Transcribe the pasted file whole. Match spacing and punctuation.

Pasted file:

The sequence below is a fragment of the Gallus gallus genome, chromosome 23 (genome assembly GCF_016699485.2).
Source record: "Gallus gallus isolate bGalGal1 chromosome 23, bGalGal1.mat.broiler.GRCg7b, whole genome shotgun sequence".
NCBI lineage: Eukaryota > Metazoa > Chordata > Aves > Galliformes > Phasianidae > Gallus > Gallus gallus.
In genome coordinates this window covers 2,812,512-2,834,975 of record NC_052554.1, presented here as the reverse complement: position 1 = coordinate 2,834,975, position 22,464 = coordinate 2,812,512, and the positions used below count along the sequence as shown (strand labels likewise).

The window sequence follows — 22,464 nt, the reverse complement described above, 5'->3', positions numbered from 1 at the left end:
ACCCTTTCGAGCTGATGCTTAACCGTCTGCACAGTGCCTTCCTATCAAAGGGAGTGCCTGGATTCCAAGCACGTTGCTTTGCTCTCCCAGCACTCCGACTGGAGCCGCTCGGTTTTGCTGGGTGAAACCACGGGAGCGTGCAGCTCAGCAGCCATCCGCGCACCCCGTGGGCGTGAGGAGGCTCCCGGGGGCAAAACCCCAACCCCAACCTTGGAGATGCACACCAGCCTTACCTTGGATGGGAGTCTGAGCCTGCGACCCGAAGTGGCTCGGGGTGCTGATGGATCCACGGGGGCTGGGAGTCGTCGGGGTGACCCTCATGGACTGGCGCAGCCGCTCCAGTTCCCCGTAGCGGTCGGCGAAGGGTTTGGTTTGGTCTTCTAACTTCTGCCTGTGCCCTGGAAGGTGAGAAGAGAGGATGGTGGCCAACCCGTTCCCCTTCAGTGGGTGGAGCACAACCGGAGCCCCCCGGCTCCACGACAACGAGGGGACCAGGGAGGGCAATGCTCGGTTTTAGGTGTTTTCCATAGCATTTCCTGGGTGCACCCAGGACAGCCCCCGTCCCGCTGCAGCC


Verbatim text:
The sequence below is a fragment of the Gallus gallus genome, chromosome 23 (genome assembly GCF_016699485.2).
Source record: "Gallus gallus isolate bGalGal1 chromosome 23, bGalGal1.mat.broiler.GRCg7b, whole genome shotgun sequence".
NCBI lineage: Eukaryota > Metazoa > Chordata > Aves > Galliformes > Phasianidae > Gallus > Gallus gallus.
In genome coordinates this window covers 2,812,512-2,834,975 of record NC_052554.1, presented here as the reverse complement: position 1 = coordinate 2,834,975, position 22,464 = coordinate 2,812,512, and the positions used below count along the sequence as shown (strand labels likewise).

The window sequence follows — 22,464 nt, the reverse complement described above, 5'->3', positions numbered from 1 at the left end:
ACCCTTTCGAGCTGATGCTTAACCGTCTGCACAGTGCCTTCCTATCAAAGGGAGTGCCTGGATTCCAAGCACGTTGCTTTGCTCTCCCAGCACTCCGACTGGAGCCGCTCGGTTTTGCTGGGTGAAACCACGGGAGCGTGCAGCTCAGCAGCCATCCGCGCACCCCGTGGGCGTGAGGAGGCTCCCGGGGGCAAAACCCCAACCCCAACCTTGGAGATGCACACCAGCCTTACCTTGGATGGGAGTCTGAGCCTGCGACCCGAAGTGGCTCGGGGTGCTGATGGATCCACGGGGGCTGGGAGTCGTCGGGGTGACCCTCATGGACTGGCGCAGCCGCTCCAGTTCCCCGTAGCGGTCGGCGAAGGGTTTGGTTTGGTCTTCTAACTTCTGCCTGTGCCCTGGAAGGTGAGAAGAGAGGATGGTGGCCAACCCGTTCCCCTTCAGTGGGTGGAGCACAACCGGAGCCCCCCGGCTCCACGACAACGAGGGGACCAGGGAGGGCAATGCTCGGTTTTAGGTGTTTTCCATAGCATTTCCTGGGTGCACCCAGGACAGCCCCCGTCCCGCTGCAGCC